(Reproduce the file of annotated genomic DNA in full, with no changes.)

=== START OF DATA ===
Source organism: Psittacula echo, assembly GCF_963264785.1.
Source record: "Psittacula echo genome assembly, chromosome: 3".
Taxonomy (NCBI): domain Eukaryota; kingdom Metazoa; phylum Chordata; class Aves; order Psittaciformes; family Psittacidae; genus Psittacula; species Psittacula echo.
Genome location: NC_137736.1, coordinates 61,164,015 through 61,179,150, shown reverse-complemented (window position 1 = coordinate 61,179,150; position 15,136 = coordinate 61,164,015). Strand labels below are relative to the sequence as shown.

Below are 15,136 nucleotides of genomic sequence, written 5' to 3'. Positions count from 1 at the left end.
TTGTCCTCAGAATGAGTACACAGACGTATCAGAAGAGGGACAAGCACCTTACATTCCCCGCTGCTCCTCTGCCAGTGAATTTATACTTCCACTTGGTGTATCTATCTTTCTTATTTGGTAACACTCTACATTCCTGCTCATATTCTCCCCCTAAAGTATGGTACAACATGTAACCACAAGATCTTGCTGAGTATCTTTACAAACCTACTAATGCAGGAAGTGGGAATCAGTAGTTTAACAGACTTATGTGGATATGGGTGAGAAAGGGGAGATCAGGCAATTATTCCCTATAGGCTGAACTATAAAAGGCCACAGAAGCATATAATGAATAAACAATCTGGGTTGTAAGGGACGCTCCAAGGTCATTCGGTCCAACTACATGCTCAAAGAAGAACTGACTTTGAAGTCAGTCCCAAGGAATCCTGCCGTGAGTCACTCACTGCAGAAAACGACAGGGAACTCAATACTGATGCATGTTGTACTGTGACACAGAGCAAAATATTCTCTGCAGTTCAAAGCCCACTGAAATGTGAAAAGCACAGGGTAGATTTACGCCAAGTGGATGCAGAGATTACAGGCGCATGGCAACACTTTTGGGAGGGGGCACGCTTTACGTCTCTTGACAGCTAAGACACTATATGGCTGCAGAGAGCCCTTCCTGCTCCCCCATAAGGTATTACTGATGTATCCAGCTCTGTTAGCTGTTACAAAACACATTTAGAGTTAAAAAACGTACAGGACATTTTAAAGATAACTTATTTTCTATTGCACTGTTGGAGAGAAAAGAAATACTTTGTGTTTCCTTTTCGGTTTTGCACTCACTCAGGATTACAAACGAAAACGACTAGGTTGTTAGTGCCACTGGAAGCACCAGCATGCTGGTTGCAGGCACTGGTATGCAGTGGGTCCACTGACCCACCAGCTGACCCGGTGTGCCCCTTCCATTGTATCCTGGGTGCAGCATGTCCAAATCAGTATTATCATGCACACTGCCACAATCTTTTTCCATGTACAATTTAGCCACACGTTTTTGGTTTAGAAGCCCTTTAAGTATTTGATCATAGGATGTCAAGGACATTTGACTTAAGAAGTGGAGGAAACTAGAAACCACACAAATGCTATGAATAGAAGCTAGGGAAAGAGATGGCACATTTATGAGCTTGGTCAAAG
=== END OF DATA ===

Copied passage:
Source organism: Psittacula echo, assembly GCF_963264785.1.
Source record: "Psittacula echo genome assembly, chromosome: 3".
Taxonomy (NCBI): domain Eukaryota; kingdom Metazoa; phylum Chordata; class Aves; order Psittaciformes; family Psittacidae; genus Psittacula; species Psittacula echo.
Genome location: NC_137736.1, coordinates 61,164,015 through 61,179,150, shown reverse-complemented (window position 1 = coordinate 61,179,150; position 15,136 = coordinate 61,164,015). Strand labels below are relative to the sequence as shown.

Below are 15,136 nucleotides of genomic sequence, written 5' to 3'. Positions count from 1 at the left end.
TTGTCCTCAGAATGAGTACACAGACGTATCAGAAGAGGGACAAGCACCTTACATTCCCCGCTGCTCCTCTGCCAGTGAATTTATACTTCCACTTGGTGTATCTATCTTTCTTATTTGGTAACACTCTACATTCCTGCTCATATTCTCCCCCTAAAGTATGGTACAACATGTAACCACAAGATCTTGCTGAGTATCTTTACAAACCTACTAATGCAGGAAGTGGGAATCAGTAGTTTAACAGACTTATGTGGATATGGGTGAGAAAGGGGAGATCAGGCAATTATTCCCTATAGGCTGAACTATAAAAGGCCACAGAAGCATATAATGAATAAACAATCTGGGTTGTAAGGGACGCTCCAAGGTCATTCGGTCCAACTACATGCTCAAAGAAGAACTGACTTTGAAGTCAGTCCCAAGGAATCCTGCCGTGAGTCACTCACTGCAGAAAACGACAGGGAACTCAATACTGATGCATGTTGTACTGTGACACAGAGCAAAATATTCTCTGCAGTTCAAAGCCCACTGAAATGTGAAAAGCACAGGGTAGATTTACGCCAAGTGGATGCAGAGATTACAGGCGCATGGCAACACTTTTGGGAGGGGGCACGCTTTACGTCTCTTGACAGCTAAGACACTATATGGCTGCAGAGAGCCCTTCCTGCTCCCCCATAAGGTATTACTGATGTATCCAGCTCTGTTAGCTGTTACAAAACACATTTAGAGTTAAAAAACGTACAGGACATTTTAAAGATAACTTATTTTCTATTGCACTGTTGGAGAGAAAAGAAATACTTTGTGTTTCCTTTTCGGTTTTGCACTCACTCAGGATTACAAACGAAAACGACTAGGTTGTTAGTGCCACTGGAAGCACCAGCATGCTGGTTGCAGGCACTGGTATGCAGTGGGTCCACTGACCCACCAGCTGACCCGGTGTGCCCCTTCCATTGTATCCTGGGTGCAGCATGTCCAAATCAGTATTATCATGCACACTGCCACAATCTTTTTCCATGTACAATTTAGCCACACGTTTTTGGTTTAGAAGCCCTTTAAGTATTTGATCATAGGATGTCAAGGACATTTGACTTAAGAAGTGGAGGAAACTAGAAACCACACAAATGCTATGAATAGAAGCTAGGGAAAGAGATGGCACATTTATGAGCTTGGTCAAAG